When Does Admiration Become Objectification?

Sunset in Warwickshire
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This is a post that I’ve been writing in my head for a long time now, and if I’m honest I’m still not sure that I’m going to be able to do the topic justice. Perhaps there is no right or wrong answer, or the topic is too fraught with contradiction, opinion and attitudes. Anyway, here is my rambling speculation. Debates in the comments please…

There has been a lot of conversation in the press over the past year about objectification. It’s an issue all too present on the TV, in magazines. Interesting, thoughtful, clever people – scientists and artists and thinkers – feature in their pages. All too often, however, they are there purely for looks. Good or bad, stunners or “fugly”, good enough or not trying hard enough, I read article after article that never ventures away from the visual. Judging, commending – objectifying.

I think it is sad that so much of our efforts go on looks, whilst there is so much else of note to pay attention to. If someone is saying or doing something brilliant, then I think the way they look is irrelevant.  I don’t see why it matters. We live in a digital age – people should be able to announce amazing things anonymously if they wished for chrissake – why do looks even come into it?

However, I worry that some people are turning this idea on its head. That appreciating looks, even when appropriate, is seen as terrible. Looking at people, appreciating their skin or their eyes or their body – this is something that we shouldn’t be doing in this modern enlightened day and age. The righteous, whether or  not I agree with them, do have a tendency to be so very black and white about these things.

The thing is, I can be a bit of a letch. Not a slimy, drool-y, “ello treacle” kind of letch, but I certainly know how to appreciate someone beautiful.  Male or female, I think the human body can be spectacular sometimes, sexy others, remarkable the next. I can happily spend hours surreptitiously gazing at a particularly toned tattooed arm, or appreciating a craftily placed hemline.  I wholeheartedly believe that beauty is in the eye of the beholder – what I find attractive someone else won’t. There shouldn’t be a prescribed “right” kind of beauty, of that I’m sure. However, I don’t see why enjoying beautiful people, or wanting to be attractive yourself, should be “wrong”. We should just all be aware of our own beauty in and out – and this goes into a whole other debate about the appropriateness of advertising, fashion and beauty products. I’m not even going to try and go into that, or else this will be the longest blog post ever!

I suppose what really matters with appreciating the people around us, whether visually, or mentally, or for whatever reason, is appropriateness. For instance, I would never dream of making a lewd comment to a beautiful young man I passed in the street. I shudder at the idea of pinching the ass of someone I don’t know. It must be inappropriate to do that, just as it is to make someone feel uncomfortable just for making themselves look nice – or conversely, commenting if someone doesn’t look completely pulled together. If someone is presenting themselves for observation – such as in a photo shoot – then we should be fine to look at and appreciate the photos – but we can’t take that as permission to make advances were we to see them in real life. If people let you look at them, appreciate that – don’t take it as a right, but a gift. I think this is where the line stands between admiring and appreciating beauty, and seeing people as only objects to be looked at. A beautiful person can say amazing things, and the people who ignore that and just look at their boobs? Well, I feel quite sorry for them, because they are missing so much more of what a person can be.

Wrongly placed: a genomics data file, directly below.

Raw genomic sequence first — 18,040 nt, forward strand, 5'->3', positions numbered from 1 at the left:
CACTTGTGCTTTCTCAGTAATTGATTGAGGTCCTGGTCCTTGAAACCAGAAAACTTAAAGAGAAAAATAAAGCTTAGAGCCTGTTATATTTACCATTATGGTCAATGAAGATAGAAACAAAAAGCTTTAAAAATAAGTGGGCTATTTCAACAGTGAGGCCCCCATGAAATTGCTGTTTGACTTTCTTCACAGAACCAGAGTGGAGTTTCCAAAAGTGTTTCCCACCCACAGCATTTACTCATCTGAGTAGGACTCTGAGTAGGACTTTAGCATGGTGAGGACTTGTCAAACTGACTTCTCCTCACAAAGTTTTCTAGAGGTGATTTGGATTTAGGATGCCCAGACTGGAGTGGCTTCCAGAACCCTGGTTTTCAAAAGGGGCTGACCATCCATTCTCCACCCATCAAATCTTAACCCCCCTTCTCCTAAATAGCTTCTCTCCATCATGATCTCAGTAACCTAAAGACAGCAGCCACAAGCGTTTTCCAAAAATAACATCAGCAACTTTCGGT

It’s common sense really. Knowing that looks are irrelevant sometimes and relevant at others. Understanding boundaries, and politeness, and yet acknowledging and embracing beauty. If you tread the line well, work the balance, then you’ll be fine, and that is something that can no longer be taken for granted. After all, people do strange things and act in strange ways that seem naturally counter-intuitive much of the time!

Hmm, that was, I worry, a pile of gibberish. Sometimes I ramble so much that I lose the point completely by the time I get to the end!

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  • Naomi

    It’s really weird I was thinking about the exact same issue on my walk home from work the other day and then your post popped up in my inbox :-) I don’t think you rambled in this post (though I may be about to) and you made some very good points. I was thinking about this issue in terms of photography, in particular portraiture and photojournalism. I am interested in how photographers portray beauty and can sometimes distort our understanding of what ‘beauty’ is. I am particularly in love/obsessed with the work of the photographer Sally Mann at the moment. Her work is very controversial especially the photographs of her children. Her images are works of art with something of an ethereal quality that I think can be described as beautiful even though the subject matter is not always something that we would see as beautiful. I digress slightly and many may disagree with my assessment of Mann’s work but I think society can become stuck and fixated in one ideal of beauty which closes the mind to the beauty that can be found in even the most surprising places. People should have a right to express themselves through their fashion and feel attractive. They should not be judge or disregarded for this as there is more to a person than first appearances.